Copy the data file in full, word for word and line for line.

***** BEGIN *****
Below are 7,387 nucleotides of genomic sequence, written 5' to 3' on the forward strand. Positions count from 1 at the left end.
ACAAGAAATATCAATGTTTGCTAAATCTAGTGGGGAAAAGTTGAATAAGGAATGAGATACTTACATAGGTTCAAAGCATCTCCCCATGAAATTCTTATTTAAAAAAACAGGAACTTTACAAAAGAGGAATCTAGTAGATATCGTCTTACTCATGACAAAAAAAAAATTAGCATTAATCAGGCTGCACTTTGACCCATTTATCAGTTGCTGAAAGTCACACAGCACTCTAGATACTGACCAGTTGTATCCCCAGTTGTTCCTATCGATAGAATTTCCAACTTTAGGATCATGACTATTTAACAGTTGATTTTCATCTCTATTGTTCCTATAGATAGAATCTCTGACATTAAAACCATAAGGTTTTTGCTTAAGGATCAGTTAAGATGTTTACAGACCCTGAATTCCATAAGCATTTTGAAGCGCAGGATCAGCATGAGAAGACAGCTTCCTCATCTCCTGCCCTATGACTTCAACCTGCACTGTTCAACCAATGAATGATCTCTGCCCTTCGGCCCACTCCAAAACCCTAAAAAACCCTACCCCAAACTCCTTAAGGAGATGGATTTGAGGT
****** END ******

Below are 7,387 nucleotides of genomic sequence, written 5' to 3' on the forward strand. Positions count from 1 at the left end.
ACAAGAAATATCAATGTTTGCTAAATCTAGTGGGGAAAAGTTGAATAAGGAATGAGATACTTACATAGGTTCAAAGCATCTCCCCATGAAATTCTTATTTAAAAAAACAGGAACTTTACAAAAGAGGAATCTAGTAGATATCGTCTTACTCATGACAAAAAAAAAATTAGCATTAATCAGGCTGCACTTTGACCCATTTATCAGTTGCTGAAAGTCACACAGCACTCTAGATACTGACCAGTTGTATCCCCAGTTGTTCCTATCGATAGAATTTCCAACTTTAGGATCATGACTATTTAACAGTTGATTTTCATCTCTATTGTTCCTATAGATAGAATCTCTGACATTAAAACCATAAGGTTTTTGCTTAAGGATCAGTTAAGATGTTTACAGACCCTGAATTCCATAAGCATTTTGAAGCGCAGGATCAGCATGAGAAGACAGCTTCCTCATCTCCTGCCCTATGACTTCAACCTGCACTGTTCAACCAATGAATGATCTCTGCCCTTCGGCCCACTCCAAAACCCTAAAAAACCCTACCCCAAACTCCTTAAGGAGATGGATTTGAGGT